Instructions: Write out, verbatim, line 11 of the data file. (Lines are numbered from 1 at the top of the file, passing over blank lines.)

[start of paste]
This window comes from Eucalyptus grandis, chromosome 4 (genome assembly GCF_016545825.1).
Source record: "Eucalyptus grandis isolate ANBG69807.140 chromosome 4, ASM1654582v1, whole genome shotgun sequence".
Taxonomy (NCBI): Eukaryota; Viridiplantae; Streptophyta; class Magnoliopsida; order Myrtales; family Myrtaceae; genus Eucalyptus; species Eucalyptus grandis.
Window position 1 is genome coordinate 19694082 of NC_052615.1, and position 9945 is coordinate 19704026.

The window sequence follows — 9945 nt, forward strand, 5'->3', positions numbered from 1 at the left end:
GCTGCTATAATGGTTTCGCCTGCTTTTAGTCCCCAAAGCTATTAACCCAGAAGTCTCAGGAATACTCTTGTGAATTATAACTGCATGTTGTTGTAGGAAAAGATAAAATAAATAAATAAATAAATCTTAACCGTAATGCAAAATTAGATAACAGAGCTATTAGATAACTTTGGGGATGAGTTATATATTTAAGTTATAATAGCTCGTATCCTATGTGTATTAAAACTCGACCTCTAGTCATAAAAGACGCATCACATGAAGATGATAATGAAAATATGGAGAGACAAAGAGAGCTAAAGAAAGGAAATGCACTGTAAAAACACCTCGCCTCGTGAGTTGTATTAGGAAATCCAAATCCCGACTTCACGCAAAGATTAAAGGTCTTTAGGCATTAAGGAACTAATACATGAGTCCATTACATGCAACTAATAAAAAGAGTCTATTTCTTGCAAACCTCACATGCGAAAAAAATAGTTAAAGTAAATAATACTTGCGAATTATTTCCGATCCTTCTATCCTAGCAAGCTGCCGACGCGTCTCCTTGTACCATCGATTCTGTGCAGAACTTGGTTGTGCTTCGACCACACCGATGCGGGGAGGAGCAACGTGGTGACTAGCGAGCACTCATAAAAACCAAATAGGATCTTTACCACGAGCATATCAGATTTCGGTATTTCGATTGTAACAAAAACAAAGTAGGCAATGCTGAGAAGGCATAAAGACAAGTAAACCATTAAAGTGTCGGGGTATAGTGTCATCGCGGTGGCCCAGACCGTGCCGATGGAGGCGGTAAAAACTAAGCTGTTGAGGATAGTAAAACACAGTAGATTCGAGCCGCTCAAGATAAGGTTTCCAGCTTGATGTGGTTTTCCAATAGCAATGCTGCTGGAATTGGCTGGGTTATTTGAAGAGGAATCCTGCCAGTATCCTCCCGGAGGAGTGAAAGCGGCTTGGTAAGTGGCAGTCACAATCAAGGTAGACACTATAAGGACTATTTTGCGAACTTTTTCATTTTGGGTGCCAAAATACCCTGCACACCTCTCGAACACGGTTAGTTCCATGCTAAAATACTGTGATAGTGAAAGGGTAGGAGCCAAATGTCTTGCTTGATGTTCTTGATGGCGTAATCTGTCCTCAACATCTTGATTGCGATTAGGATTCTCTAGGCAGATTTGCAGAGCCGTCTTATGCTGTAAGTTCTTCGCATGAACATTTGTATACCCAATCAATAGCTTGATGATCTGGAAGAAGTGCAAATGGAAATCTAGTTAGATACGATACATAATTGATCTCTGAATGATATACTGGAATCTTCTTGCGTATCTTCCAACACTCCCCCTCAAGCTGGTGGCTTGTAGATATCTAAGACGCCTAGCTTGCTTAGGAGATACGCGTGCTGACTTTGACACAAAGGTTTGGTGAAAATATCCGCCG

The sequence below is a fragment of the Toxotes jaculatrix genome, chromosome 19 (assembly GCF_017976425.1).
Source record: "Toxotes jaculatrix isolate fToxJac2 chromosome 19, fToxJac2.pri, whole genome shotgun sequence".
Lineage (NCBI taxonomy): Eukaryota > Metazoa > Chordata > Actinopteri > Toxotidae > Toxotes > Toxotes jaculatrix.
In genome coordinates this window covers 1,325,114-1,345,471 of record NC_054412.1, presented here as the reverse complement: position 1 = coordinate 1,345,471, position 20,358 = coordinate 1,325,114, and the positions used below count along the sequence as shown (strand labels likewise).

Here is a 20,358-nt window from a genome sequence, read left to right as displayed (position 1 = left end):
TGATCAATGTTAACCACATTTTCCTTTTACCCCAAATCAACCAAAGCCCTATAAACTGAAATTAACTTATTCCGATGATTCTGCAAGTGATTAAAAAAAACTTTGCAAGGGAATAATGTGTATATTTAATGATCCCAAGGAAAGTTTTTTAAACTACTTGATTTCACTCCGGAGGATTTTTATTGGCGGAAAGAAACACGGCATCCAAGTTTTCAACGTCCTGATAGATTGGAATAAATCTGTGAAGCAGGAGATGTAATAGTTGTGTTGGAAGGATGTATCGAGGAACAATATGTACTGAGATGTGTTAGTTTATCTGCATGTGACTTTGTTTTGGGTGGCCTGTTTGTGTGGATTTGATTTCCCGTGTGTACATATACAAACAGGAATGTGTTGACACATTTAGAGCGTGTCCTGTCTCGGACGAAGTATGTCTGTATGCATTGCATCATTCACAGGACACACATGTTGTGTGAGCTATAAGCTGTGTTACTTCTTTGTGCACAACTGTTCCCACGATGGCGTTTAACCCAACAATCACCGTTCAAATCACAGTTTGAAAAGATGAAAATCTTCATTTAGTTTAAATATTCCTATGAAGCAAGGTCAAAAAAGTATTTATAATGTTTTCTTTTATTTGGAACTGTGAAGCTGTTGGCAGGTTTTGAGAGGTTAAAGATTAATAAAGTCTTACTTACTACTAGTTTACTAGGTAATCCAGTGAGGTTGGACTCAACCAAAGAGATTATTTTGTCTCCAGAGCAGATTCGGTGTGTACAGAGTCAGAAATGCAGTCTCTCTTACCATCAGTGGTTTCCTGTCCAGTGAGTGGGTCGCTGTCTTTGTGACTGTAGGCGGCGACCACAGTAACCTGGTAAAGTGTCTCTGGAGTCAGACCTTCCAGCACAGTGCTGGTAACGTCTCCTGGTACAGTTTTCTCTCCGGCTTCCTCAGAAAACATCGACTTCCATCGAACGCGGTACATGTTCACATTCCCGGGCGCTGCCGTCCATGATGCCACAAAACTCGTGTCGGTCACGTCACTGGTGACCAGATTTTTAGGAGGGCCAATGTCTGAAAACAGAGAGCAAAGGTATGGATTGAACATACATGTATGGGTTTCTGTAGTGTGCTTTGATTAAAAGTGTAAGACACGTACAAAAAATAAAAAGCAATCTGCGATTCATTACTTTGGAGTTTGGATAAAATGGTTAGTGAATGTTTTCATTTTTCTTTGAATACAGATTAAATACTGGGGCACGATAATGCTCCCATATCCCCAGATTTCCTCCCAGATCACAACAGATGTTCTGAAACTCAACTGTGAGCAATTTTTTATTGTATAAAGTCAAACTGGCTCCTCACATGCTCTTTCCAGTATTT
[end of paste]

Here is a 20,358-nt window from a genome sequence, read left to right as displayed (position 1 = left end):